Though a rival, I will come to you
Sometime, on a moonlit night
When frogs wail in the pond
And women are insane from pity.
And, moved by the flutter of your eyelids,
And by your jealous eyelashes,
I will tell you that I’m not a person,
Only a dream that you’re dreaming.
And I will ask of you: Console me,
Someone is driving nails into my heart!
And I will tell you that the wind is freshening,
That the stars are hot over my head…
“Kloster Stefan” was published in the fall of 1967, an autumn that was relatively chilly. Its average temperature of 52.2°F placed it in the bottom quarter of Lincoln’s autumns, but the September-May snowfall season that year actually ranks as Lincoln’s lowest in recorded history, with only 7.2 inches of snow for the entire winter. In an unrelated Lincoln note, the fall of ’67 saw the passing of Legislative Bill 569, which created a work-release program for inmates at the Lincoln Penitentiary. At the time, the inmates were returned to the prison at night; now, they live in a community residential center where they can work on their education, attend substance abuse counseling, and generally prepare for life outside of prison.
The Alberta Clipper gusted into my life two and a half years ago, when I was just an intern at the Prairie Schooner. Even after graduation, I kept my “pet column” on the Schooner’s website, revisiting campus every other week and catching up with my friends in the English department. Sadly enough, the time has come for me to bid the Clipper a fond “auf wiedersehen,” as my fiancé and I are moving to Heidelberg, Germany to teach elementary-aged kids at an English-speaking international school. At least now I’ll have plenty of poetry- and Nebraska-related trivia to share abroad! –Tory Clower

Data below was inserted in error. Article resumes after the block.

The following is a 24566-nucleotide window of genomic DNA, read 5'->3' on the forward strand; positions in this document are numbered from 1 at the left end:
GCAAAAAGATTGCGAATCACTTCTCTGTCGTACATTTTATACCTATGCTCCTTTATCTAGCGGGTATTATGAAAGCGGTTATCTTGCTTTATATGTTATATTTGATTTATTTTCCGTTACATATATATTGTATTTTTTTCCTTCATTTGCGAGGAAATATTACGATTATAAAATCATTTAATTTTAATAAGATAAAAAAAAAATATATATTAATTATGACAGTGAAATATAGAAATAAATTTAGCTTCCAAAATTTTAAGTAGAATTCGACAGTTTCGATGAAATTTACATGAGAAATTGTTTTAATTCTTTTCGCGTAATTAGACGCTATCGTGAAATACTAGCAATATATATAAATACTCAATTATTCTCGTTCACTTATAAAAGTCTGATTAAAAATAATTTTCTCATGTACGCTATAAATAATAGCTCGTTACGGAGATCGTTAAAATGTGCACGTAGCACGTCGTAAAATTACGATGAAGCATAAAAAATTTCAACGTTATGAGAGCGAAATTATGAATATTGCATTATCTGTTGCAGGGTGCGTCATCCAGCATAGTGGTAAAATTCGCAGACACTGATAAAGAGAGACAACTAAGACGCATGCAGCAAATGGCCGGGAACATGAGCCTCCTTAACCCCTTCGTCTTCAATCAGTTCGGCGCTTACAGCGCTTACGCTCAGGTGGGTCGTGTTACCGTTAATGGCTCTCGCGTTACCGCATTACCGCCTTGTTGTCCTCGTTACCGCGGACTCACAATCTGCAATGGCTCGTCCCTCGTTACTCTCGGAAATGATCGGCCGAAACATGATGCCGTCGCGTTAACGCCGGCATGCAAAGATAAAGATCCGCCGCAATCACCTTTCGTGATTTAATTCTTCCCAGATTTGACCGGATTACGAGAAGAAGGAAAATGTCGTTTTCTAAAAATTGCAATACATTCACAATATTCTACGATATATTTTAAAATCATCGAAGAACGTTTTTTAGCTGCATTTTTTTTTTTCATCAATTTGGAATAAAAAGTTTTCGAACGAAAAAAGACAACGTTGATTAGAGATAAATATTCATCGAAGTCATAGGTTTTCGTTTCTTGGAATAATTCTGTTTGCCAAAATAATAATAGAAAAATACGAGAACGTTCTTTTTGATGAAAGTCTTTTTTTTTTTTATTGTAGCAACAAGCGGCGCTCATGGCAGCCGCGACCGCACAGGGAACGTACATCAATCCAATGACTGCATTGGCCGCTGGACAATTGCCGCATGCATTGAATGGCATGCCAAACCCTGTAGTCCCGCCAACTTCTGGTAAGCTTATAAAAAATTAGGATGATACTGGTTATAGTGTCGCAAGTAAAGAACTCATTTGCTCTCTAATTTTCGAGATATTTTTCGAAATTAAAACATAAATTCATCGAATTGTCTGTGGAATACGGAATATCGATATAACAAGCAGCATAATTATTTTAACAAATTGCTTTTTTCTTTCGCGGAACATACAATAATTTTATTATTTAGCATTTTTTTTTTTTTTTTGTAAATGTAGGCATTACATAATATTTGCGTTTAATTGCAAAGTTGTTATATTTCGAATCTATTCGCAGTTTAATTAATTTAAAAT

Weed patch ruin, stones tumbled down
where the hungering men, sweat under gown,
fought the thistle to win the crown.
Five centuries peaked above
the Neckar, they tolled, tilled, moved
among these stones, strove to love
beyond desire – then bells, beads
and men fell. The profligate weeds
spawned in the shell, spreading seed
from pistil in senseless rotation a half
millennium more. Like an unkept grave
the cloister waits the burning of the chaff.
Babe Ruth, or simply “The Babe,” hit his 700th career home run 80 years ago, on July 14th, 1934. His final record of 714 career home runs, set the next May, lasted for nearly forty years, finally broken by Hank Aaron in 1974; only Aaron and Barry Bonds have bested the Babe in the time since. “Suppose You Never Hit a Home Run” has a more somber tone than this 80th anniversary warrants, but Milton Speiser reminds his readers that even if they aren’t superstars, the world will note their passing nonetheless. Published in the Spring 1952 issue of the Schooner, “Suppose You Never” came forth into a chilly spring, placing in the cooler third of Lincoln’s historical springs, even though the last snow fell at the beginning of April. –Tory Clower
Suppose You Never Hit a Home Run
But suppose you never won the Davis Cup,
Never hit a home run,
Suppose you were never cheered by a crowd, nobody ever asked you for an autograph,
Suppose you were never a champ, but only a fighter in the prelims.
Bowed by boredom, toil and tears,
Wrap your mind in funny papers,
And live your life in ciphers
Down the mean streets of the years.
No retreat from the electric bill, the water-closet in the hall,
From dayspring to sunfall eke hunger,
And in the black hallways, on the fetid streets
Rear the fruit of your one-room loves.
In the clinic,
This your beloved body under the knife,
The last white light bright on the bone,
Pay breath’s last pinched penny
And into the ether cone whisper the last abject farewell.
Wreathe the tenements in black, fold in crepe the gutted brick,
Swathe the basements in black, and the railroad flats,
Spray perfume in the police precinct, strew flowers in the pool parlor, close the beer joints this one day,
And stick a lily in every manhole cover.